The Future of the MFDA

February 4, 2014 | Smarten Up Institute | Al Emid

Don’t Make the Funeral Arrangements Just Yet

Questioning of ‘the way things are’ can be healthy in any sector including the financial sector. Arguably the disasters of 2007–2009 might have taken less of a toll on all of our retirement savings if more financial professionals had questioned some of Wall Street’s excesses and practices at the time and we are still assessing the total extent of the damage of those years.

Here in Canada some of the most vigorous questioning within the financial sector at this time focusses on the future of the Mutual Fund Dealers Association (MFDA) and a quick reading of the numbers might underpin that questioning. At time of writing, the MFDA has 115 member companies, down from 145 in 2009, according to its own figures. Still, focussing on that one number would give a skewed impression since the number of approved persons — those allowed to sell mutual funds at MFDA member companies — has increased from 74,768 to 81,065 and the assets under administration have grown just over $100 billion — from $252 billion to $353 billion — during the same period.

Certainly a range of factors explains the change in the decline of membership but some portion of the drop can be attributed to dissatisfaction that for some includes a view that the MFDA has a limited future. 

(The MFDA declined a detailed written request for an interview during the research of this article.) 

Advisors question whether the institution, and for that matter the mutual fund as a product, have changed adequately with the time, as well as the costs and performance, of many funds.

They cite the need for uniform licensing, fee structures, customer relationship procedures and suggest the dissolution of the MFDA or a merger with the Investment Industry Regulatory Organization of Canada. (To be fair, some of the discontent within the advisor community cuts across both advisor groups and focusses on the paper burden and compliance procedures applicable to all advisors selling investments. Insurance-oriented advisors cite these and other frustrations in their decision to focus on insurance brokerage and exit the investment business.) Therefore, it does not necessarily follow that all of the defections from the MFDA ended up as IIROC members.

In fact advisors have three choices for licensing:

  1. Members of the Mutual fund Dealers Association sell only mutual funds (with a few exceptions) and are regulated by the MFDA;
  2. Members of the Investment Industry Regulatory Organization of Canada can sell mutual funds, stocks and bonds and are regulated by the IIROC;
  3. Investment Counselor Portfolio Managers (ICPM’s) can provide the same assets as IIROC members and can also provide discretionary portfolio management and are regulated directly by the Ontario Securities Commission (in Ontario). This last group arguably could attract more members with the increased attention being paid to high net worth clients. 

In any event, a full recounting of the list of complaints about the MFDA and the possible solutions would occupy a number of articles but one complaint tops the list: the limited product roster available to MFDA members. With very few exceptions, MFDA members can only sell traditional mutual funds and cannot sell exchange-traded funds, which can be generally viewed as mutual funds that trade on the stock exchange instead of through traditional mutual fund channels.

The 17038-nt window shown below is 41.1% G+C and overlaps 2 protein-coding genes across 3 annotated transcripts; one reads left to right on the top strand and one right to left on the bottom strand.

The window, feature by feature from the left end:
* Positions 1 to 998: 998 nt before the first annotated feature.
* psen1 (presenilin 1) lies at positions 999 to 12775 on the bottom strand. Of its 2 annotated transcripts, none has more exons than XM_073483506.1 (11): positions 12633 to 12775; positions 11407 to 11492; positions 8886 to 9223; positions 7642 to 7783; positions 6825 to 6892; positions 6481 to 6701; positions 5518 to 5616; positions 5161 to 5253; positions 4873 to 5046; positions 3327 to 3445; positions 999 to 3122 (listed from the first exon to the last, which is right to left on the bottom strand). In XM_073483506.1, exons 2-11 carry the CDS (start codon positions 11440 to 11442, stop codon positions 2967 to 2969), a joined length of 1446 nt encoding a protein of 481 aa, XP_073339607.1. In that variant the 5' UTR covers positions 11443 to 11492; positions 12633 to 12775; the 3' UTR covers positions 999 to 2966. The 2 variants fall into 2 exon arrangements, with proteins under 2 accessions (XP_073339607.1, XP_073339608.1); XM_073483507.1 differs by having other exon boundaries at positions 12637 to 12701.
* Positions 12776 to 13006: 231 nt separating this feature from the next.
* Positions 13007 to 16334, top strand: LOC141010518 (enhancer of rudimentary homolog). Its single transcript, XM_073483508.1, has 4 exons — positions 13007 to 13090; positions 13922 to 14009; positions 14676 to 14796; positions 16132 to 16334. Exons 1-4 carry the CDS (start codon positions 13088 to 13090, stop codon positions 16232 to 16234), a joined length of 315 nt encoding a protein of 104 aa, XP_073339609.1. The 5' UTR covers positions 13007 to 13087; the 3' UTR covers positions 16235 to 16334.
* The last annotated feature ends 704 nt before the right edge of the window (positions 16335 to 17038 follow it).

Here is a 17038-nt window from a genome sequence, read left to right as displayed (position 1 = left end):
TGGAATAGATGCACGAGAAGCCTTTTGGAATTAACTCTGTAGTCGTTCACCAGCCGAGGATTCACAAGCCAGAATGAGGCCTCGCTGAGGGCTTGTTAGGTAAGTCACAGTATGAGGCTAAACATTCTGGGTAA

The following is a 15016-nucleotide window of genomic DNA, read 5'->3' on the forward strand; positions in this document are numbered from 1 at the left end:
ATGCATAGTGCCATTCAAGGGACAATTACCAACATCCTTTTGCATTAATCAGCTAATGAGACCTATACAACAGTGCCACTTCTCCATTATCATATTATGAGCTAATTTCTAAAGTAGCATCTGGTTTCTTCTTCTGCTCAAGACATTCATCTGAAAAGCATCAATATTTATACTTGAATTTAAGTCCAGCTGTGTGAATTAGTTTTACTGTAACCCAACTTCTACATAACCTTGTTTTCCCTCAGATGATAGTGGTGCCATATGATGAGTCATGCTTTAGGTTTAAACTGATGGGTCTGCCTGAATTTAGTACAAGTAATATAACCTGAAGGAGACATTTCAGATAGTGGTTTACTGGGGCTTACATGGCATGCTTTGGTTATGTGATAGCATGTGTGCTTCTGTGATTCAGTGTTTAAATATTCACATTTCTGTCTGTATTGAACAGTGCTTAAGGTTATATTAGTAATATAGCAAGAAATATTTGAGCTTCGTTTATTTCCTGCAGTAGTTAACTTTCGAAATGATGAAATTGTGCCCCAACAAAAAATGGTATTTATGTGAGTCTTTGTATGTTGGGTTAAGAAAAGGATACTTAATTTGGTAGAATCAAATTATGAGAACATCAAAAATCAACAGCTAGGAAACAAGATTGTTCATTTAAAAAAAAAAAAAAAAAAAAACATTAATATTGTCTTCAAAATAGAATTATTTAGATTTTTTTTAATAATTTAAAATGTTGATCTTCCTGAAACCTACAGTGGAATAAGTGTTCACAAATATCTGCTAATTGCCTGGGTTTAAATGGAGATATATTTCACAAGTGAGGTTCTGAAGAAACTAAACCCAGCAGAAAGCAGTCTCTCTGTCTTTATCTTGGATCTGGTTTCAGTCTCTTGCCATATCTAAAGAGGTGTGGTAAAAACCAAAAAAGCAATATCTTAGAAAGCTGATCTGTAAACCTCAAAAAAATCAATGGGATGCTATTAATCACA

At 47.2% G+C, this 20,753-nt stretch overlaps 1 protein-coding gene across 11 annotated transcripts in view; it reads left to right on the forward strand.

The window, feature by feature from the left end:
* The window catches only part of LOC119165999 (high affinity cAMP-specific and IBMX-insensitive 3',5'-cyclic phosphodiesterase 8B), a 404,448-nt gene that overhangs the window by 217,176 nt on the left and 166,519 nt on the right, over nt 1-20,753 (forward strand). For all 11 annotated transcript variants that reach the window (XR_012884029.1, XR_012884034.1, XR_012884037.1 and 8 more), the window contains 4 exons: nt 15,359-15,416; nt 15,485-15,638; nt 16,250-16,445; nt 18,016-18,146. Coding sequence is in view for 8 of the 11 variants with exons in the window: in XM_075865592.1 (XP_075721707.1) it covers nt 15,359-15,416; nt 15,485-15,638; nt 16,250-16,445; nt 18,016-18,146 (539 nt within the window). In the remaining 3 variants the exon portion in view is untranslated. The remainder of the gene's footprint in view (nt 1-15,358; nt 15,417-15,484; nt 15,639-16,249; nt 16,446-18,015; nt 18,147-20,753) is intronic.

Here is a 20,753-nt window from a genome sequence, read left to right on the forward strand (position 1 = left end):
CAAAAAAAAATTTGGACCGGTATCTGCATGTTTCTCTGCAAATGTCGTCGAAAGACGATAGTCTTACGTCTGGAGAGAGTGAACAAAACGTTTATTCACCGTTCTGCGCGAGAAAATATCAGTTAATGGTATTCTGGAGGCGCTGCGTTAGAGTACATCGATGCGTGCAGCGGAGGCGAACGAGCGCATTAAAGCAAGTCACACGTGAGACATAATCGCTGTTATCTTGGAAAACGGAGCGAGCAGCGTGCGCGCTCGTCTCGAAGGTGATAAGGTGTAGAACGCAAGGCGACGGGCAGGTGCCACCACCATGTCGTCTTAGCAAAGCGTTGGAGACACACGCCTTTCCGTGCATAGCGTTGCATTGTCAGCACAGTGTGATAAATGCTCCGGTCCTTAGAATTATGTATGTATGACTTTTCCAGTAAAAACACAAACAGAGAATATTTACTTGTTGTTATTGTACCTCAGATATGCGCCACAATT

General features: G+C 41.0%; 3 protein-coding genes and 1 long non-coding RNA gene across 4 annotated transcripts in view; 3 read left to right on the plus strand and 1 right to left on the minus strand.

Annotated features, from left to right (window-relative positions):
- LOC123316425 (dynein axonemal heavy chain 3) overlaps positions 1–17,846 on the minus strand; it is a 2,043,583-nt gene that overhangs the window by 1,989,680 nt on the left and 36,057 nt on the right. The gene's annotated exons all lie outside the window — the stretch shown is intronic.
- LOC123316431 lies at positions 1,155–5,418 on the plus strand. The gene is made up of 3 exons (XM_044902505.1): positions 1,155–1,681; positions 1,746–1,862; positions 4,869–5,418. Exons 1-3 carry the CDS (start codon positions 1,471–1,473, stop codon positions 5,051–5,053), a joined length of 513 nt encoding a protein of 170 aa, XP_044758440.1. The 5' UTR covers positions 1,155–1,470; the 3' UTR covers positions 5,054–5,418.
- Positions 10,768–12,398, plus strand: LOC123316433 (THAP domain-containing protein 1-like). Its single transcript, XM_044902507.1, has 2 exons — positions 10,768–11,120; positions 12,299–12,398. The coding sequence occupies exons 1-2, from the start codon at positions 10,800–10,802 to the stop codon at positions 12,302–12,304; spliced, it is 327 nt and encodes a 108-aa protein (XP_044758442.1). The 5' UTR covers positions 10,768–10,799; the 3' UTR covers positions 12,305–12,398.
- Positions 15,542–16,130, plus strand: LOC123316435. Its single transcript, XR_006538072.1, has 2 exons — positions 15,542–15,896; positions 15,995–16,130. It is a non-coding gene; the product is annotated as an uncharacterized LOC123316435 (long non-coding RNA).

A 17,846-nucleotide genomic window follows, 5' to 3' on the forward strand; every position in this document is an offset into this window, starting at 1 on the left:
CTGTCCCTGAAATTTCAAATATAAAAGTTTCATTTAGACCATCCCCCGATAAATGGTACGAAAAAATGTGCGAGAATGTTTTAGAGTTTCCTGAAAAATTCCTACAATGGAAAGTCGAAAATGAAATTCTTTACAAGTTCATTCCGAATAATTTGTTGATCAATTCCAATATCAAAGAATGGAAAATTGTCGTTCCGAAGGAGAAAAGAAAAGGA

On that score a scenario currently under discussion could remedy some of the complaints about the limited product roster. 

While MFDA-licensed companies currently cannot sell ETF’s except under limited circumstances the Canadian ETF Association (CETFA) has begun a campaign to remove that limitation, explains Patricia Dunwoody, CETFA Executive Director and a thirty year veteran of the financial sector. 

As its first step, CETFA whose members account for about 95% of the country’s ETFs assets, undertook to document all of the hurdles that would have to be met for MFDA firms to be able to sell ETF’s directly. Currently, an MFDA approved person can work through a referral agreement with an introducing advisor, an arrangement that adds a level of complexity and extra paperwork.

Amongst the limitations, clients can own the ETF’ s but advisors cannot blend them into the mutual funds portfolio and they must list them on a separate statement.

At time of writing, CETFA has a target of early 2015 for implementation of the change.

“We haven’t sat down with the OSC (Ontario Securities Commission) or IIROC (Investment Industry Regulatory Organization of Canada), Dunwoody says, explaining CETFA saw studying the hurdle as its first priority. “I think we’re getting close to being able to articulate what the process would look like,” she says.

With the study in place they plan to approach regulators to discuss implementation which will require serious lead time since it will require new information technology services and other back office changes.

Dunwoody says that to date the CETFA has not encountered any pushback to its plan. Success by the CETFA would have several potential effects including an increased number of approved persons within MFDA member companies and the potential to bring in new members. Either or both of those effects could further increase the total assets under administration of MFDA membership which in turn could strengthen its position.

In those events the anticipated funeral of the MFDA would be forestalled or cancelled. And as a corollary, if the CETFA manages to lobby successfully, the change would go part way towards establishing its stature within the overall financial sector.

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